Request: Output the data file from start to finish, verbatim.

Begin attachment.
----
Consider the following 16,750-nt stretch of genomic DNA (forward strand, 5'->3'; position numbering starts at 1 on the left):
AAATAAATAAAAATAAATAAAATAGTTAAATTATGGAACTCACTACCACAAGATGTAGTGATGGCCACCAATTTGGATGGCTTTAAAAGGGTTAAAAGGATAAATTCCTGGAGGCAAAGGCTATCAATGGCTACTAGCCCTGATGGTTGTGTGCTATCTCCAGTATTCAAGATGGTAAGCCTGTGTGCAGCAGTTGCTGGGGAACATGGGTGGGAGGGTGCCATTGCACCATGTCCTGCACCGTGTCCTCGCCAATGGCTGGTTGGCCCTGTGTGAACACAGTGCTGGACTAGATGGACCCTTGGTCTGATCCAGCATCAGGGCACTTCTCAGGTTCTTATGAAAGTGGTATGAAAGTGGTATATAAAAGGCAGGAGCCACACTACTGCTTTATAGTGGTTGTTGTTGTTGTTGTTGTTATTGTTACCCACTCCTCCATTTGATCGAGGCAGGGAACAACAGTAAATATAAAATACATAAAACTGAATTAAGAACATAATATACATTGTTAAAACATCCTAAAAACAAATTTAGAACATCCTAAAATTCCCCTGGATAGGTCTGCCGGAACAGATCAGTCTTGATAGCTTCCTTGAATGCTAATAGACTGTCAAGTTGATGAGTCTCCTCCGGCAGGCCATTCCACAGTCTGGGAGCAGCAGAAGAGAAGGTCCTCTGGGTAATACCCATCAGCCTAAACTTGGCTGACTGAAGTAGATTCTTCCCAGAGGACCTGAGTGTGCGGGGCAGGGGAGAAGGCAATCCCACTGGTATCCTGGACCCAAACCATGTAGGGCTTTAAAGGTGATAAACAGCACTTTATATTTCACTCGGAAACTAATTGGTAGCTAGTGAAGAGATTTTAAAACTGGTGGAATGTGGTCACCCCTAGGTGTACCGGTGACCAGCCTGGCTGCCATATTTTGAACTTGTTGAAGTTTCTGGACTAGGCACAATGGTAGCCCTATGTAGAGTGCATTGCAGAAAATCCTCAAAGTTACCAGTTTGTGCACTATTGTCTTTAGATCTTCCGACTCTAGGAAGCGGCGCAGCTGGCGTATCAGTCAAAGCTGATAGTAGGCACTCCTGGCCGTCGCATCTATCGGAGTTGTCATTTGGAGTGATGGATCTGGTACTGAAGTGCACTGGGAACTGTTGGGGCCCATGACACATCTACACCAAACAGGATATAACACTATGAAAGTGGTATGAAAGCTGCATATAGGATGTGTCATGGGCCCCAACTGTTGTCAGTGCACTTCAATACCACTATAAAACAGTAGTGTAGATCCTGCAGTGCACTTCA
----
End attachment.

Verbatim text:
Consider the following 16,750-nt stretch of genomic DNA (forward strand, 5'->3'; position numbering starts at 1 on the left):
AAATAAATAAAAATAAATAAAATAGTTAAATTATGGAACTCACTACCACAAGATGTAGTGATGGCCACCAATTTGGATGGCTTTAAAAGGGTTAAAAGGATAAATTCCTGGAGGCAAAGGCTATCAATGGCTACTAGCCCTGATGGTTGTGTGCTATCTCCAGTATTCAAGATGGTAAGCCTGTGTGCAGCAGTTGCTGGGGAACATGGGTGGGAGGGTGCCATTGCACCATGTCCTGCACCGTGTCCTCGCCAATGGCTGGTTGGCCCTGTGTGAACACAGTGCTGGACTAGATGGACCCTTGGTCTGATCCAGCATCAGGGCACTTCTCAGGTTCTTATGAAAGTGGTATGAAAGTGGTATATAAAAGGCAGGAGCCACACTACTGCTTTATAGTGGTTGTTGTTGTTGTTGTTGTTATTGTTACCCACTCCTCCATTTGATCGAGGCAGGGAACAACAGTAAATATAAAATACATAAAACTGAATTAAGAACATAATATACATTGTTAAAACATCCTAAAAACAAATTTAGAACATCCTAAAATTCCCCTGGATAGGTCTGCCGGAACAGATCAGTCTTGATAGCTTCCTTGAATGCTAATAGACTGTCAAGTTGATGAGTCTCCTCCGGCAGGCCATTCCACAGTCTGGGAGCAGCAGAAGAGAAGGTCCTCTGGGTAATACCCATCAGCCTAAACTTGGCTGACTGAAGTAGATTCTTCCCAGAGGACCTGAGTGTGCGGGGCAGGGGAGAAGGCAATCCCACTGGTATCCTGGACCCAAACCATGTAGGGCTTTAAAGGTGATAAACAGCACTTTATATTTCACTCGGAAACTAATTGGTAGCTAGTGAAGAGATTTTAAAACTGGTGGAATGTGGTCACCCCTAGGTGTACCGGTGACCAGCCTGGCTGCCATATTTTGAACTTGTTGAAGTTTCTGGACTAGGCACAATGGTAGCCCTATGTAGAGTGCATTGCAGAAAATCCTCAAAGTTACCAGTTTGTGCACTATTGTCTTTAGATCTTCCGACTCTAGGAAGCGGCGCAGCTGGCGTATCAGTCAAAGCTGATAGTAGGCACTCCTGGCCGTCGCATCTATCGGAGTTGTCATTTGGAGTGATGGATCTGGTACTGAAGTGCACTGGGAACTGTTGGGGCCCATGACACATCTACACCAAACAGGATATAACACTATGAAAGTGGTATGAAAGCTGCATATAGGATGTGTCATGGGCCCCAACTGTTGTCAGTGCACTTCAATACCACTATAAAACAGTAGTGTAGATCCTGCAGTGCACTTCA